however, is the terrible toll in human lives (tens of millions dead — mostly
    pregnant women and children under the age of 5), illness (billions sickened)
    and poverty (more than $1 trillion dollars in lost GDP in sub-Saharan Africa alone) caused by the tragic, decades-long ban.

    Much of this human catastrophe was preventable, so why
    did it happen? Who is responsible? Should the individuals and activist groups
    who caused the DDT ban be held accountable in some way?

    Yes, Steve, they
    should
    .

  • Lockyer: SUVs Don't Kill People, Car Companies Kill People

    September 21, 2006 10:37 AM

    California's attorney
    general has sued carmakers DaimlerChrysler, General Motors, Ford and
    subsidiaries of Honda, Nissan and Toyota for global
    warming impacts
    on the state. Interesting that the state isn't trying to
    hold individual car owners — the ones who actually drive and produce the
    emissions at issue — liable for the alleged damage.

    This suit seems rather reminiscent of the lawsuits first filed
    by U.S. cities against gun
    manufacturers
    in the late 1990s. Critics at the time pointed out, of
    course, that it's the people who actually shoot the guns who should be held
    liable for any damage caused by them. Congress was sufficiently alarmed by the
    prospects, however, to pass the Protection
    of Lawful Commerce in Arms Act
    , shielding firearms manufacturers from such
    extended liability claims. Perhaps the House and Senate should put their heads together
    on a Freedom to Traffic in Automobiles Act.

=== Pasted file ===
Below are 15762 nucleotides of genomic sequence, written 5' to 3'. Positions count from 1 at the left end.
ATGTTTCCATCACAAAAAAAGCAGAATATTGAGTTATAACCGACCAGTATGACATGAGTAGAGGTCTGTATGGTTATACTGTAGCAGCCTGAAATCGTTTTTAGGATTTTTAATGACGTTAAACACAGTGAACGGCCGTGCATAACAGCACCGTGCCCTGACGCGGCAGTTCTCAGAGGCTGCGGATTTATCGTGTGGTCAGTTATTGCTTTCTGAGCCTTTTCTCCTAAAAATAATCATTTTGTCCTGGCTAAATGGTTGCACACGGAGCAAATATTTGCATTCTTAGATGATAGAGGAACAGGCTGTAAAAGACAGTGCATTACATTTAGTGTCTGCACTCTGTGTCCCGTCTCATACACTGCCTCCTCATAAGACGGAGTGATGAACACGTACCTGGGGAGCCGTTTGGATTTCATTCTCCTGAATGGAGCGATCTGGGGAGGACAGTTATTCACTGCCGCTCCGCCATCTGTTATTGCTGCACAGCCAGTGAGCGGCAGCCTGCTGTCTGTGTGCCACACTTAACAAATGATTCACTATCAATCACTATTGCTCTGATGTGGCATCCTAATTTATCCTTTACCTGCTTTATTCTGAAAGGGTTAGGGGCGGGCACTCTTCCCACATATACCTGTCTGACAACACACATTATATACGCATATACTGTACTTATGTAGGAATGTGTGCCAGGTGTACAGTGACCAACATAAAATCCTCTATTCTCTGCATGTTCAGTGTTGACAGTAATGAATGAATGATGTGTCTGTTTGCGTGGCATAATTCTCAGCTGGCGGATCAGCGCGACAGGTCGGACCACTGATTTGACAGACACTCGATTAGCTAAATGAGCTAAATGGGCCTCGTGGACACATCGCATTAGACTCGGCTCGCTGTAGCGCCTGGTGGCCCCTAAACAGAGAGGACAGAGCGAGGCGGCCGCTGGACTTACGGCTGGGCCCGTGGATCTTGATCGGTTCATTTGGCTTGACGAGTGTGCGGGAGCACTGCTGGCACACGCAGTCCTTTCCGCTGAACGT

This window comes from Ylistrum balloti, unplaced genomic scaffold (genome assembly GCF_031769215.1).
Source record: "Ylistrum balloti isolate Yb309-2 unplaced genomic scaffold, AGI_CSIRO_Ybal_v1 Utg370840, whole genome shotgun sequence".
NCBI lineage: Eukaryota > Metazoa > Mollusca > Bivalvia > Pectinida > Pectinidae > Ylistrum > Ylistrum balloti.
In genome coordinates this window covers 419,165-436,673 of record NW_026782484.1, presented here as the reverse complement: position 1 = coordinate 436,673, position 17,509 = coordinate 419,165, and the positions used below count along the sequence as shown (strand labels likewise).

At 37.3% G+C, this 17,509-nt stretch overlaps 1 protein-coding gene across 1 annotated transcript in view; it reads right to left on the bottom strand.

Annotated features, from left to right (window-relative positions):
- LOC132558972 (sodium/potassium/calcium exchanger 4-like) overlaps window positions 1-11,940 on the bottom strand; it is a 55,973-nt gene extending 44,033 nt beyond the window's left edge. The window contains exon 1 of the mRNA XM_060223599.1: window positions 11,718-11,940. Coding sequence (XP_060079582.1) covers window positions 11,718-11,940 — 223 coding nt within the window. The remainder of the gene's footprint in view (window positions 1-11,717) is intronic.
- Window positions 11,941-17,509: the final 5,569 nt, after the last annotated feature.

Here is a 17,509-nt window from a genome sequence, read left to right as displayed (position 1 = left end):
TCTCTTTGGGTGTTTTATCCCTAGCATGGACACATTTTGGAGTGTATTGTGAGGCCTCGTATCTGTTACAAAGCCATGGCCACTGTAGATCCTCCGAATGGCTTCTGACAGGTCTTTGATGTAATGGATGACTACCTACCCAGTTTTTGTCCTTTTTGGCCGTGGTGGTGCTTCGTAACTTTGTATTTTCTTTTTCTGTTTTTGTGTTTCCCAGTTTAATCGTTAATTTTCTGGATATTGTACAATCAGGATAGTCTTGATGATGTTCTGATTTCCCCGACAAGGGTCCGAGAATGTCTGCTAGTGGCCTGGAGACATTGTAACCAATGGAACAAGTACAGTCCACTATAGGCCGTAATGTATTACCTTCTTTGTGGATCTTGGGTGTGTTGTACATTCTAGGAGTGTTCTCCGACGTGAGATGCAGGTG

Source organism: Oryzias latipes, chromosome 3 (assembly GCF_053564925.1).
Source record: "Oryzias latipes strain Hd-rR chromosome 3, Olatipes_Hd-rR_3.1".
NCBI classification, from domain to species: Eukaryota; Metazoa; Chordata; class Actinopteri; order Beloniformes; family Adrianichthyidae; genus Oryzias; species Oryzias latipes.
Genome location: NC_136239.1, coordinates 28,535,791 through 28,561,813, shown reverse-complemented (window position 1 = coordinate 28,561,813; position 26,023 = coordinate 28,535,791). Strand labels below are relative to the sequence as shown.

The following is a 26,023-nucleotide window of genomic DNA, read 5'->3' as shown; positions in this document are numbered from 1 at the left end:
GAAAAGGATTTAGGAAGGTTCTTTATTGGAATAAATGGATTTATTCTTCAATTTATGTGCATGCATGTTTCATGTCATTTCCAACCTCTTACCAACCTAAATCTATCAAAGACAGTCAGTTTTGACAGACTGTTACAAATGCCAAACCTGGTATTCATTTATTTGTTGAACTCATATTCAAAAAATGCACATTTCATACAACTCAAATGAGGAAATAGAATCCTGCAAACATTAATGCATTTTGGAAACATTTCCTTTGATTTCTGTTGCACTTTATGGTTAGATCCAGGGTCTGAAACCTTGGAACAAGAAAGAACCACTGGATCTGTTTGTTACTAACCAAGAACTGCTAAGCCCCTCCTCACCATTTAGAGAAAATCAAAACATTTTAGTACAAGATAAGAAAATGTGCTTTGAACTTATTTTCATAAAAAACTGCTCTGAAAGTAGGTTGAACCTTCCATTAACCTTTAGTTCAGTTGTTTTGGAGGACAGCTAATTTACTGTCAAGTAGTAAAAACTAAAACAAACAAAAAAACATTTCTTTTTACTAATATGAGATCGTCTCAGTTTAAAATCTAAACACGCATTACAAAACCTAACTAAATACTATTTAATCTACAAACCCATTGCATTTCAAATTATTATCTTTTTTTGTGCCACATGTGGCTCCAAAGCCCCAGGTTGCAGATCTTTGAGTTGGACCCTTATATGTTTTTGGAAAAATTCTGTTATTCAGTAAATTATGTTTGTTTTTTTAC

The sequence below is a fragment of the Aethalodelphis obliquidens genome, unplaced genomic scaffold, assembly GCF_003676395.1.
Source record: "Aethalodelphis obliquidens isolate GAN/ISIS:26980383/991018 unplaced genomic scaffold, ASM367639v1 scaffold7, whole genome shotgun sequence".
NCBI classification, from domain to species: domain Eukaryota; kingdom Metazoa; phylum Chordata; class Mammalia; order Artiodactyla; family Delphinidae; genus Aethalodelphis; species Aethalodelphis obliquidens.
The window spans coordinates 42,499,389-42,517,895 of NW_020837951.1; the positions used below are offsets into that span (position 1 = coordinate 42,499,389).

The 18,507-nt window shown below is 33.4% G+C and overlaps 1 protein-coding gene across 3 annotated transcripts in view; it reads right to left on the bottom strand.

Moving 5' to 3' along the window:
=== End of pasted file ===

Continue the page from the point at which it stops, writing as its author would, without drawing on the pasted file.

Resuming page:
• DDT to the Rescue

    September 18, 2006 10:27 AM

    In an extraordinarily good development, the World Health Organization has officially called for greater use of DDT around the world in order to combat malaria, potentially saving hundreds of thousands of lives. CEI people and our friends have written widely on the issue of DDT and malaria over the past several years, and it's a relief to finally see some movement in the right direction. It's never too late to exorcise the ghost of Rachel Carson from international health policy.

  • A typology for risk assessment?

    September 14, 2006 10:03 AM

    New research
    may help to explain why the term “risk” shouldn't automatically be applied to
    new technologies, such as biotechnology. According to a University of Sussex research study, new technologies
    should be evaluated on a continuum of categories — including risk, uncertainty,
    ambiguity, and ignorance.

    The article in Food Navigator about the new study also
    quotes extensively from a
    speech
    I gave this summer to the Institute of Food Technologists attacking
    the use of the precautionary principle applied to biotechnology.

    Greg Conko has written extensively on this topic here and here and elsewhere,
    as has Fred Smith here and here
    and lots of other
    places
    .